Book Review: Pops

Pops by Michael Chabon

Pops: Fatherhood in Pieces by Michael Chabon (New York: Harper, 2018. 144 pp) One of the most celebrated writers of his generation according to The Virginia Quarterly Review, Michael Chabon was born in Washington D.C. He earned his B.A. from the University of Pittsburgh and his M.F.A from the University of California, Irvine. Chabon published his first novel, The Mysteries Of Pittsburgh, from his master’s thesis at the age of 25. His third novel, The Amazing Adventures of Kavalier and Clay, won the 2001 Pulitzer Prize. The Yiddish Policemen’s Union won Chabon the Hugo Award and the Nebula Award. The Hardest Job Parenting is the most challenging thing I’ve ever set off to accomplish. While my second son may have… Read More →

Book Review: The Children’s Crusade

The Children's Crusade by Ann Packer

The Children’s Crusade: A Novel by Ann Packer (New York: Scribner, 2015. 440 pp) Ann Packer was born in Stanford, California and attended Yale University and the Iowa Writers’ Workshop. She has received fellowships from the Wisconsin Institute of Creative Writing, the Michener-Copernicus Society, and the National Endowment of the Arts. Her work has earned her many prizes, including the Kate Chopin Literary Award. She divides her time between the Bay Area, New York, and Maine. From Milk to Solids The shift from childhood to adulthood offers a profound sense of understanding about the pressures of parenting. The circumstances and behaviors once labeled oppressive and unfair become notes of grace, understood in intention. Parenting is difficult. It makes sense when… Read More →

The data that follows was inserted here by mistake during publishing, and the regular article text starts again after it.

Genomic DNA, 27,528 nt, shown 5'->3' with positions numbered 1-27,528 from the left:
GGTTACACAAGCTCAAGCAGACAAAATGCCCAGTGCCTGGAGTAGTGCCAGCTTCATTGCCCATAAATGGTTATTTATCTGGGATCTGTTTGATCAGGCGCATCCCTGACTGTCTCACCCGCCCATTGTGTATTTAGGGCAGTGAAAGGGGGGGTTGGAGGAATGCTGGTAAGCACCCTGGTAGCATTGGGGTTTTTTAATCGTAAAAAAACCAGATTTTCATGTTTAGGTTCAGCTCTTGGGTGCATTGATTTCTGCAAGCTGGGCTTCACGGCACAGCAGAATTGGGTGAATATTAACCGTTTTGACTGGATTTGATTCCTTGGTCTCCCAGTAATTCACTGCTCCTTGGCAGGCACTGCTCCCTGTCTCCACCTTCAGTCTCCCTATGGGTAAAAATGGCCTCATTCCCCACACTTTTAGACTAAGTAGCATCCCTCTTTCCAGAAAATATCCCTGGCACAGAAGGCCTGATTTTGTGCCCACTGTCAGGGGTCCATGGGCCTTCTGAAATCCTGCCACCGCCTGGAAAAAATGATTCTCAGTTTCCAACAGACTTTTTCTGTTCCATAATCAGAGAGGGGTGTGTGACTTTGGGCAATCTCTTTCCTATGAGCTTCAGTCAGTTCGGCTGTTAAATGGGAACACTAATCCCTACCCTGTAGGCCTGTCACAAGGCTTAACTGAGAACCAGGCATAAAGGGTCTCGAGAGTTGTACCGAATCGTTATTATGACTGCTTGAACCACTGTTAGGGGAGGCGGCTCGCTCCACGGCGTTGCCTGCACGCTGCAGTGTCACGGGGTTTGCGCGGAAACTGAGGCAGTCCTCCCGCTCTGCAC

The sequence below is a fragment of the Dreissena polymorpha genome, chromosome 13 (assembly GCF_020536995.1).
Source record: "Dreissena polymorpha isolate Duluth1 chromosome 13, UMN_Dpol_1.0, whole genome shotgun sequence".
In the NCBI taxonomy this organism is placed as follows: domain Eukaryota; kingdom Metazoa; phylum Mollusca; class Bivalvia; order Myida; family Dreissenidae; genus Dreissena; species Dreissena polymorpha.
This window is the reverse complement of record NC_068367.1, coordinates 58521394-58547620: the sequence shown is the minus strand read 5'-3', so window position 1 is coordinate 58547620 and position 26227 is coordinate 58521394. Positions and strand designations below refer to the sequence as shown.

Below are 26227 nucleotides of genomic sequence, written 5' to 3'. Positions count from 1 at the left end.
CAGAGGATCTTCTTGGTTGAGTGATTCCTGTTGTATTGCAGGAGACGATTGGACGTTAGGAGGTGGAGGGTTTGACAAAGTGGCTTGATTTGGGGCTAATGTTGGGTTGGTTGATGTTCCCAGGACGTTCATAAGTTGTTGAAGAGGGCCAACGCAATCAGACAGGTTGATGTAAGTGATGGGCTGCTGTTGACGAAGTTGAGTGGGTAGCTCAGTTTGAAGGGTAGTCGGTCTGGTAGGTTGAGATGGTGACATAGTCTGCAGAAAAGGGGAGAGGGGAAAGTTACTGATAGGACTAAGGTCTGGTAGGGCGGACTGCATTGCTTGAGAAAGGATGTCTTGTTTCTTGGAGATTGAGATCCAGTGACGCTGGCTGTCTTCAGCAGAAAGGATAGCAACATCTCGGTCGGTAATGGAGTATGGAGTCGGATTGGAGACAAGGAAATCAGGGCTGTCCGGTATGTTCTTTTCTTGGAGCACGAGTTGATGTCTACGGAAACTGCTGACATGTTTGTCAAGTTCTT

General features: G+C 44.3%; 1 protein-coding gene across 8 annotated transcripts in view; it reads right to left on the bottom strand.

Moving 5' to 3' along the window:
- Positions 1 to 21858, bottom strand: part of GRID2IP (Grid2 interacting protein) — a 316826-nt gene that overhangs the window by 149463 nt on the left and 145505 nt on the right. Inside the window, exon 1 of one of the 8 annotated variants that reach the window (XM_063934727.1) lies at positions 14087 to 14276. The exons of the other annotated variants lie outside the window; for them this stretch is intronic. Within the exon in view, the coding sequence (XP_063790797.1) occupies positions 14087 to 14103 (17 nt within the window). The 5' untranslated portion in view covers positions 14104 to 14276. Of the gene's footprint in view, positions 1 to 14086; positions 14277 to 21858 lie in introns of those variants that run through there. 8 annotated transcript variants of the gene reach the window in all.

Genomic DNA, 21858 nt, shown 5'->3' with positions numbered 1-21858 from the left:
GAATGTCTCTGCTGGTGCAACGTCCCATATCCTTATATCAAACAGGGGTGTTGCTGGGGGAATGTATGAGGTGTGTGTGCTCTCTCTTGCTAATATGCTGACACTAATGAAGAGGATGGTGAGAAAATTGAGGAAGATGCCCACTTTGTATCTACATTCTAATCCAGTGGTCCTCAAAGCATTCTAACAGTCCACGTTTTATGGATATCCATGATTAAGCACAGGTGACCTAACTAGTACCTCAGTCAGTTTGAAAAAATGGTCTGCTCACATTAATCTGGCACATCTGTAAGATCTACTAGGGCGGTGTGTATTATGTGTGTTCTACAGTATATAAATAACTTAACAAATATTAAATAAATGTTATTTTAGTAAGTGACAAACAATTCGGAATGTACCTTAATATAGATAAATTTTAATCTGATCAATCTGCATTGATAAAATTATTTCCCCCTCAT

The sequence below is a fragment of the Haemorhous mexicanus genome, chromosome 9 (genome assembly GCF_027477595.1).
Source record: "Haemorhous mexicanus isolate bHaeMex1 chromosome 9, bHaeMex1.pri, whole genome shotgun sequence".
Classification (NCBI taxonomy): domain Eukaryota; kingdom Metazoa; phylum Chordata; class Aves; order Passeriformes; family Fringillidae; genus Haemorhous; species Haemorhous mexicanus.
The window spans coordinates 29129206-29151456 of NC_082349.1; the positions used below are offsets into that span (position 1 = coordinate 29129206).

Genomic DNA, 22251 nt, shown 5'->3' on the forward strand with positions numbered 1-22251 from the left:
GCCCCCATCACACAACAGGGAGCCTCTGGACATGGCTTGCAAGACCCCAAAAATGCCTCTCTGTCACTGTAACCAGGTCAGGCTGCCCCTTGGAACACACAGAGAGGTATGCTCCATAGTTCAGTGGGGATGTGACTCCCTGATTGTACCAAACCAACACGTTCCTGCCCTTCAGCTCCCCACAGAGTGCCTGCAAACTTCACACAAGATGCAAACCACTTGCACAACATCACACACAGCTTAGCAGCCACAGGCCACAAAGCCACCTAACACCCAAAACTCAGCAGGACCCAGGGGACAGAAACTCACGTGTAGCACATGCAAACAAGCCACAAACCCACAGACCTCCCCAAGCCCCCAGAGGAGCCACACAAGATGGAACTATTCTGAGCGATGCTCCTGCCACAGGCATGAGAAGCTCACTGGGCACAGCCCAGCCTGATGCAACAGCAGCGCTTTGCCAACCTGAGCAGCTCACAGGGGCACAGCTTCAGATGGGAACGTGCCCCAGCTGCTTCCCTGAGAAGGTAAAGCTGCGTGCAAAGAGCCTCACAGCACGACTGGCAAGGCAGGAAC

Book Review: Heroes of the Frontier

Heroes of the Frontier by Dave Eggers

Heroes of the Frontier: A Novel by Dave Eggers (New York: Alfred A. Knopf, 2016. 400 pp) Born in Boston, Massachusetts, Dave Eggers attended the University of Illinois but dropped out to take care of his younger brother in the wake of his parent’s death. These experiences are chronicled in Eggers’ best-selling memoir, A Heartbreaking Work of Staggering Genius. In addition to published works, he has founded McSweeney’s, an independent publishing house, and 826 National, a nonprofit writing and tutoring center for kids 6-18 in urban areas across the nation. Dad Brain Whenever my family attends a social gathering, I often find myself equally present and aloof. I engage in conversation, attempt witticism, hope to be a contributor to the… Read More →

Book Review: The Organized Mind

The Organized Mind by Daniel J. Levitin

The Organized Mind: Thinking Straight in the Age of Information Overload by Daniel J. Levitin (New York: Dutton, 2014. 512 pp) Daniel J. Levitin earned a B.A. in Cognitive Psychology and Cognitive Science from Stanford University and his Ph.D. in Psychology from the University of Oregon. He is the James McGill Professor of Psychology, Behavioral Neuroscience, and Music at McGill University, and Dean of Arts and Humanities at the Minerva Schools at KGI. Codes and Keys Have you forgotten your keys? Do you remember where you put them last? Chances are, you probably misplaced them, carelessly setting them in the wrong spot at the other end of the house. The usual spot for your keys, in actuality, represents an external… Read More →

Television Show Review: Orange Is the New Black: Season 1

Orange Is the New Black

Orange Is the New Black: Season 1 created by Jenji Kohan (Netflix, Lionsgate Television) Starring Taylor Schilling, Laura Prepon, Danielle Brooks, Taryn Manning, Jason Biggs, Kate Mulgrew, and Pablo Schreiber. Set Setting On its surface, a series about life in prison doesn’t seem too compelling. Most viewers need some sort of action or changes in setting to pique interest. There’s not much design to a prison setting. Everything is drab. Everyone is locked up. Movement is limited. How can plot develop? Yet, rejecting Orange Is the New Black due to setting limitations would be doing it a great disservice. The series works so far because of its commitment to relationships between its characters. Yes, Orange Is the New Black is… Read More →